The Supreme Court has declined to hear a case from Oregon challenging a school district’s transgender-inclusive policy for restrooms and locker rooms.
The decision means a federal appeals court’s decision upholding the policy will stand.
The court Monday issued its latest list of cases it has decided to take or decline. It declined the case, Parents for Privacy v. Barr, without comment; the court very seldom includes comments on these orders. The refusal to hear the case, however, means that it “failed to gain support from at least four justices,” The Hill reports. The court last year declined to hear a similar case out of Pennsylvania, leaving another trans-inclusive policy in place.
Parents of current or former students in the Dallas, Ore., school district, along with groups called Parents for Privacy and Parents Rights in Education, sued the district in 2017 after a transgender boy was allowed to use the boys’ restrooms and locker rooms at Dallas High School. The district established a policy that would let all students use the facilities designated for the gender with which they identify.
Parents objecting to the policy said it interfered with their rights to manage their children’s education, as they “do not want their minor children to endure the risk of being exposed to the opposite sex ... nor do they want their minor children to attend to their personal, private bodily needs in the presence of members of the opposite sex,” as stated in a court filing.
They claimed it violated that right and the right to privacy, both guaranteed by the Fourteenth Amendment to the U.S. Constitution, their right to freedom of religion under the First Amendment, the Civil Rights Act’s ban on sex discrimination and sexual harassment (Title IX), and several state laws. A federal district court in Oregon found no such violations and dismissed the suit, as did the U.S. Court of Appeals for the Ninth Circuit, so the parents appealed to the Supreme Court.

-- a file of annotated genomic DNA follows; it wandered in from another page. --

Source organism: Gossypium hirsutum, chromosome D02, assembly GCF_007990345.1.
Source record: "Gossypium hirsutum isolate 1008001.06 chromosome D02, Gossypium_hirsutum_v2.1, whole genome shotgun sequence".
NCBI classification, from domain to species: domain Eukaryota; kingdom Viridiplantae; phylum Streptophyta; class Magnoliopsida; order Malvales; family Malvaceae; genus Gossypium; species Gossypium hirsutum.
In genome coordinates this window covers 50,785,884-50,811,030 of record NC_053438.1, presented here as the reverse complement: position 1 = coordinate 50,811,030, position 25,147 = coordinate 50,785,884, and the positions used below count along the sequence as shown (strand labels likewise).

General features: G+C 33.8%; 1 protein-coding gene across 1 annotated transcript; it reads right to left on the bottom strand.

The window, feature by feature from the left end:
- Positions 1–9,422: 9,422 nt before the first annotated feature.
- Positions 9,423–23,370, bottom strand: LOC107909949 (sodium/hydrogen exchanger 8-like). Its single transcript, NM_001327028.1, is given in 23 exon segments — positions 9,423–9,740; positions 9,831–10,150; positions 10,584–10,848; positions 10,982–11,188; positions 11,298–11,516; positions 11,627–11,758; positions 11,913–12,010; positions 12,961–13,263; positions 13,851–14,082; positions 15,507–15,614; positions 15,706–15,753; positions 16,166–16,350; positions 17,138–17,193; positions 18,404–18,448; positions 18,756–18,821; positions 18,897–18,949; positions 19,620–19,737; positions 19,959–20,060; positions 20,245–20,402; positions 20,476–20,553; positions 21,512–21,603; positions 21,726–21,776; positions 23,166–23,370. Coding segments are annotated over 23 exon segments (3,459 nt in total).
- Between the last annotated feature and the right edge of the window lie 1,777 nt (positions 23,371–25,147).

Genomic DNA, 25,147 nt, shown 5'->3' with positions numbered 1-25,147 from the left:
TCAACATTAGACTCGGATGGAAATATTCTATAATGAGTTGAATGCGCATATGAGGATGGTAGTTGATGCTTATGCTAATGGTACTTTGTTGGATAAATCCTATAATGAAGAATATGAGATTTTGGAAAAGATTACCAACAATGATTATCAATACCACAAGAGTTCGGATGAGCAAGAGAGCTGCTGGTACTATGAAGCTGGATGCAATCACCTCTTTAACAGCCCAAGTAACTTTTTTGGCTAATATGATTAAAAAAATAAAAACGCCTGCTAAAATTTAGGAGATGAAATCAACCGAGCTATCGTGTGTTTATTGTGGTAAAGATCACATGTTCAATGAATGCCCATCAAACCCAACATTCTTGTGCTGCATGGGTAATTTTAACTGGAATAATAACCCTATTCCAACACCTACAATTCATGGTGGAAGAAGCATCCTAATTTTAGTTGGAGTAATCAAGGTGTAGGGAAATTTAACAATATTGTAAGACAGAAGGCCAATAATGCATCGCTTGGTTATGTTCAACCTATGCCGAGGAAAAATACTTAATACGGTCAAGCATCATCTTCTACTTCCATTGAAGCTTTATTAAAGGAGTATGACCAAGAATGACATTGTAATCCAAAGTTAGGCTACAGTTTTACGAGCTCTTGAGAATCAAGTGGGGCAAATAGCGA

The Ninth Circuit, ruling in 2018, wrote that there was no “fundamental privacy right to avoid all risk of intimate exposure to or by a transgender person who was assigned the opposite biological sex at birth” and that “the use of facilities for their intended purpose, without more, does not constitute an act of harassment simply because a person is transgender.”
The Dallas School District was named as a defendant, along with U.S. Attorney General William Barr, who heads the Department of Justice, and Secretary of Education Betsy DeVos, and their respective departments. They were named even though the departments had withdrawn guidelines advising schools to let trans students use facilities comporting with their gender identity; the guidelines had been issued by the departments when Barack Obama was president but rescinded under Donald Trump. The parents argued that the guidelines caused the district to adopt the trans-inclusive policy in the first place and still had the force of law despite the withdrawal, so they sought to assure that the departments would not try to enforce the guidelines in the future.
Basic Rights Oregon, an LGBTQ+ rights group, intervened in the case on the side of upholding the policy; it was represented by the American Civil Liberties Union. The ACLU applauded the court’s decision not to hear the case.
“The Supreme Court has once again said that transgender youth are not a threat to other students,” Chase Strangio, deputy director for trans justice with the ACLU’s LGBT & HIV Project, said in a press release. “As we look towards state legislative sessions that will likely continue the attacks on trans youth, the decision not to take this case is an important and powerful message to trans and nonbinary youth that they deserve to share space with and enjoy the benefits of school alongside their nontransgender peers. We will continue to fight in courts, in legislatures, and in our families and communities to ensure that all trans people feel safe and belong.”